Manifesto tab sweep

I’ve had a few manifestos open in tabs for a while now. There’s some good stuff in these, and I keep meaning to find a home for them…

Right Brain Terrain‘s manifesto, written in the pages of a Moleskine notebook. I think I like their logo most of all, though much of their work is also pretty great.

The Holstee manifesto. “If you don’t have enough time, stop watching TV. … Stop over analyzing, life is simple.”

The Workisnotajob manifesto. Lovely prints, too, though shipping to the US is pretty spendy.

(Someday, my own manifesto might find its way here. I’ll have to write it first, though.)

Bruce Mau Design: 3 Conditions That Set The Stage For Blinding Insight

From Fast Company’s design outpost: Paddy Harrington, of Bruce Mau Design, talks about 3 Conditions That Set The Stage For Blinding Insight. A bit over-the-top title-wise, but the project (a new website for Studio Gang architects) is interesting, as are the conditions.

Here’s the short version, lifted from the middle of the article:

1. Immersion
Surround yourself with both the problem and with inspiration. That means drawing on the field of study itself, and gathering all the information that you can. It also means drawing on inspiring, but unrelated fields. Insight can come from anywhere.

2. Friction
The differences between things are one of the surest ways to find insight. Just as biodiversity is a hallmark of a healthy ecosystem, cogni-diversity (let’s call it that) is the sign of a healthy creative environment. That can come from a diverse set of collaborators, or simply leaving your office and talking to different people at the supermarket in your neighborhood. Seek difference because insight lies in the space between.

3. Delirium
As Einstein says, we’re slaves to our pre-frontal cortex. The rational centre of our brain controls the vast majority of our conscious thought process. Designers have always known that you have to stay up really late sometimes to find insight. You have to distance yourself somehow from the world. These techniques are simply ways to escape the tendency towards purely rational thought. The trick is to get to a short hand. If you can calm your thought, the chances are much better that that moment of insight will simply emerge from the deeper recesses of your mind.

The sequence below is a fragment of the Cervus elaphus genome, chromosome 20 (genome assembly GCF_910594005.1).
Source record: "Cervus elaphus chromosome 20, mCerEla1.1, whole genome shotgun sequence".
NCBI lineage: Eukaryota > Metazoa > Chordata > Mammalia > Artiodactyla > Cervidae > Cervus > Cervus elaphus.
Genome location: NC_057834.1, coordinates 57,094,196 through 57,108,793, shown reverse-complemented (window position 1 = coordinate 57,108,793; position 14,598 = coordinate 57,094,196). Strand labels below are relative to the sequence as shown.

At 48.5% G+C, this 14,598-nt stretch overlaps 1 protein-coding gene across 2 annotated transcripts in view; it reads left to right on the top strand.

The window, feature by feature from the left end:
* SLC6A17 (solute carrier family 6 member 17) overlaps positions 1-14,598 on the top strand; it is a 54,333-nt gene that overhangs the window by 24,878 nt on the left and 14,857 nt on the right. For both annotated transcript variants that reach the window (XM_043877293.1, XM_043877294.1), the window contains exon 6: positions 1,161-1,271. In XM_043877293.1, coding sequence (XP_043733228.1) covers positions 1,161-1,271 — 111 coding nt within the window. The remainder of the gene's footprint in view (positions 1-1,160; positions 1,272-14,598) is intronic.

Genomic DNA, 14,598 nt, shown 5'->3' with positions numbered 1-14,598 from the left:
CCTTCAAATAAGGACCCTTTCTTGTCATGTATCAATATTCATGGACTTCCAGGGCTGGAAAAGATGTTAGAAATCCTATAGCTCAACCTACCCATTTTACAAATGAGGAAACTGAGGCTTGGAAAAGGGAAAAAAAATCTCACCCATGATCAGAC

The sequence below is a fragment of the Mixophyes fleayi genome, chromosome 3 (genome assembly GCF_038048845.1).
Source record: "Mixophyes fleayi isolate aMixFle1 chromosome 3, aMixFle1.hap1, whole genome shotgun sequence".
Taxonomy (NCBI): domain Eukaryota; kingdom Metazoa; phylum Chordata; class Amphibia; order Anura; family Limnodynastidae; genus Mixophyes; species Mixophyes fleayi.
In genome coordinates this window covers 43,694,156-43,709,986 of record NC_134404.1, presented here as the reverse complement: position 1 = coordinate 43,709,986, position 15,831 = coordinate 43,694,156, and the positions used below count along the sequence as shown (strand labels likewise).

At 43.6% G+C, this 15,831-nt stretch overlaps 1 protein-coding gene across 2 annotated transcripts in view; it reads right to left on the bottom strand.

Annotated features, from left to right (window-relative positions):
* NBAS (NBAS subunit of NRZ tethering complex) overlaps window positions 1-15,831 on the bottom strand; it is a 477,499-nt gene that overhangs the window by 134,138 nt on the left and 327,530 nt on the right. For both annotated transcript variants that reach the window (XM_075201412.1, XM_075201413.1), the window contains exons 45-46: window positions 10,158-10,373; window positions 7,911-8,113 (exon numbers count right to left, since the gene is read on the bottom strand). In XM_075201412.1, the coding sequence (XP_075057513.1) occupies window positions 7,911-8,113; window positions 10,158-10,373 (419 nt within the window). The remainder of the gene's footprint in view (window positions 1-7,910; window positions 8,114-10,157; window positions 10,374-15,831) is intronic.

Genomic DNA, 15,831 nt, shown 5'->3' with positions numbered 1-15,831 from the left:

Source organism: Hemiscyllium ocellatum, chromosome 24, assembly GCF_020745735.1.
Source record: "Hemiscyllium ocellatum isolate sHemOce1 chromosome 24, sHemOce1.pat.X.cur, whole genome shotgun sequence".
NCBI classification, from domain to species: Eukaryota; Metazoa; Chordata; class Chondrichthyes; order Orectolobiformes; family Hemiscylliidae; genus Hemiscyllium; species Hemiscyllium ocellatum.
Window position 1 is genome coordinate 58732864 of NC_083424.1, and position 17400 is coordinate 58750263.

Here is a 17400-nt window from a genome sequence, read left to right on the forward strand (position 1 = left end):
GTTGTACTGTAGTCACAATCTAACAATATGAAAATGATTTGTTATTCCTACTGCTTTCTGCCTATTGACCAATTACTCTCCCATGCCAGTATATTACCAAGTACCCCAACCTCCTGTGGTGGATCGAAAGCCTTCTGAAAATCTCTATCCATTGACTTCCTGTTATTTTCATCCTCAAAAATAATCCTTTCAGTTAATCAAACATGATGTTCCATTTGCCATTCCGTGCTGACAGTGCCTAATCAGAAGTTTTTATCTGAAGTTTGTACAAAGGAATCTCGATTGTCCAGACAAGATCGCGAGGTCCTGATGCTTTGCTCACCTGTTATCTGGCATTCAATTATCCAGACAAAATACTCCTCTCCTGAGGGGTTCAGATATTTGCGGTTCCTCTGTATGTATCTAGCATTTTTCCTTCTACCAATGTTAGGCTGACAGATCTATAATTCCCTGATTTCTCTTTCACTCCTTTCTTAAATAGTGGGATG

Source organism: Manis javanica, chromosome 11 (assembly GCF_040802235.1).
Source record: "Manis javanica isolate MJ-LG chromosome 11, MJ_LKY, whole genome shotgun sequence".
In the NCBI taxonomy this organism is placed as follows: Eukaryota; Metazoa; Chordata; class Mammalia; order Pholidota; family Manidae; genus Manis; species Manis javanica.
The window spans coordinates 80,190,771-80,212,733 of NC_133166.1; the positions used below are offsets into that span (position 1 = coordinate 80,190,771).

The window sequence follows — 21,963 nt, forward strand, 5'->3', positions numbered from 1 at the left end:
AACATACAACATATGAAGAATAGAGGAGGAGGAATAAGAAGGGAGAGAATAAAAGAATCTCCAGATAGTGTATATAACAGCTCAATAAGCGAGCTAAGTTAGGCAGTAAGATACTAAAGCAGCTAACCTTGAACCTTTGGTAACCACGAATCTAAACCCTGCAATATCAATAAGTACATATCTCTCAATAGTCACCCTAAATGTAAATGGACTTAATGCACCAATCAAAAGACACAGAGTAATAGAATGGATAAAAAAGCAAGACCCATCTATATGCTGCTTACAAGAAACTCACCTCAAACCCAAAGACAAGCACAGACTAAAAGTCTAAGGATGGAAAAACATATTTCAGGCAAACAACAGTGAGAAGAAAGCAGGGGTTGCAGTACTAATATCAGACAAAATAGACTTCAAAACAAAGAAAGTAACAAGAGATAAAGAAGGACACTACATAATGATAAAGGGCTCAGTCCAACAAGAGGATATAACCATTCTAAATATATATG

Inside Apple’s Q2 Numbers

Jean-Louis Gassée takes a look at Apple’s Q2 numbers in his latest Monday Note column. His columns are almost always interesting and insightful; this one’s no exception.

To me, one of the most interesting numbers is the Asia-Pacific growth (76% growth, vs 28% overall) of the Mac platform, accompanied of course by overall 151% revenue in the region. Also interesting, but unsurprising, to note that desktop sales are still going down by single-digit percentages every quarter — 6% this quarter — while laptop sales grew by 59%.

Is any other company having as much success in Asia at the moment as Apple? Seems like a huge growth opportunity there, and touch interfaces lend themselves very well to multi-byte character sets. Very, very interesting times are ahead.

Regard Asia. In China the iPhone is +250% year-to-year (vs. +155% in the US).
The number is especially interesting because this ought to be where iOS goes to die, snuffed out by a swarm of locally produced cheap handsets running Android or its mutant cousins Tapas and Ophone. You’ll recall Stephen Elop, currently Nokia’s CEO, cautioning against aggressively priced MediaTek based Android devices in his Burning Platform memo.

Instead, Chinese customers appear to insist on The Real Thing. We now hear that the Shanghai Apple Store does more volume than the historic 5th Avenue location, with a new store, China’s largest, in the works.